The current leader of the Syronides (often called the Syronide) is Aktion. As a boy he was the image of his semi-divine ancestry. Tall, broad, and athletic with a quick smile and great love for his friends and community. He traveled widely in his youth and swept into power over his family when he retired from the sea. In recent years he has been afflicted with a strange recurring illness, leaving him bed-ridden for weeks at a time and turning his hair and short beard a premature white. These attacks breed chaos among the family, as members try to take advantage of his absence.
Factions to Factor
Other families are also involved in the sea trade, including the Marteis who control most of the shipbuilding and their allies the Otoros who manage the bulk of the lumbering and milling of great timbers from the northern hinterlands. Still others mine tin and copper from the hills, or produce finished goods for trade.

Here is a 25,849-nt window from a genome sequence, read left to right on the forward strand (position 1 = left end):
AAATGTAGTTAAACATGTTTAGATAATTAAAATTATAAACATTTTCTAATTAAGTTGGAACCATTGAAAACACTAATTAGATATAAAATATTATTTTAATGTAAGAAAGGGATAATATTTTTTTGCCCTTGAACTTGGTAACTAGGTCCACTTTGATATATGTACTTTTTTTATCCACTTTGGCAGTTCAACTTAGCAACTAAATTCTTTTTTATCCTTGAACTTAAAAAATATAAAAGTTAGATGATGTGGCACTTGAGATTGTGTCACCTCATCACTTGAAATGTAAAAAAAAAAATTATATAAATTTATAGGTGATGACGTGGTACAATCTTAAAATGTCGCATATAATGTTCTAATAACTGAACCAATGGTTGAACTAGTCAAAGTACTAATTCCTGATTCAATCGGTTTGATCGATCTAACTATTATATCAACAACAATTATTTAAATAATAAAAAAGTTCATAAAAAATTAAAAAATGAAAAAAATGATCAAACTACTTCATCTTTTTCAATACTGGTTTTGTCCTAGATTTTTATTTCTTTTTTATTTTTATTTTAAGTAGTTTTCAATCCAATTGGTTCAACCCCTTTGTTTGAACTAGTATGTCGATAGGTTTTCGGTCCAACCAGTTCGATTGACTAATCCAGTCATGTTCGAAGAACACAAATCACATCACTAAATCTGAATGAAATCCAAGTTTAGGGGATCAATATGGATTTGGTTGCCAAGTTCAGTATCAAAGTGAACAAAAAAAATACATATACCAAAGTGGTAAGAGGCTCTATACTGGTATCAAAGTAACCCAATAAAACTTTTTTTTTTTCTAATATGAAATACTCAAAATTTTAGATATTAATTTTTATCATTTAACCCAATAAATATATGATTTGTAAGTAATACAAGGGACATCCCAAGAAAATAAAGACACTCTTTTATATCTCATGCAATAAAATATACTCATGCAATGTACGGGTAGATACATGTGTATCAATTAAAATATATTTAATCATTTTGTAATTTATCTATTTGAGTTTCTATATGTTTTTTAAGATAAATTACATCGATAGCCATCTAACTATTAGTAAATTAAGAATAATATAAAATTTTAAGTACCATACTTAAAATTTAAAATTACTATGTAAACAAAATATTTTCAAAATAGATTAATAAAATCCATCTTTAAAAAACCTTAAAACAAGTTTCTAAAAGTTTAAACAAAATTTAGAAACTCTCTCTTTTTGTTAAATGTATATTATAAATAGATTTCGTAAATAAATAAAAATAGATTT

The power of these old families is not unchallenged, however. Foreign trade has brought new faces and new ideas to the bustling port. Guild masters are rising in influence, and wealthy captains and their investors rarely seek approval of the Soma for their actions. In particular, the master of glassblowers guild, Ertis Zhemaastis, has amassed quite a bit of wealth and power as the work of his craftsmen has become prized the world over.
Mesus is very open regarding religion. Her patron goddess Diomae has a fairly loose priesthood, with most being chosen from the wealthy class and serving only part-time in this capacity. Syron has no priesthood at all, and only the Syronides are allowed beneath his greta open temple. Other religions and cults have dedicated priesthoods and more extreme agendas, but as long as their beliefs do not impinge on each other they are allowed to practice.
Another power lies in the shadows that cut through the heart of Mesus. The great canal hold ancient secrets, and sewers and other forgotten passages connect it to many parts of the city. It is said the mysterious magics are practiced in the depths of the canals, and the noxious fluids that seep between the sentinels can be channeled into evil power. It is a capital crime to be found within the depths, but the city’s thieves — and perhaps others — risk the punishment for greater rewards.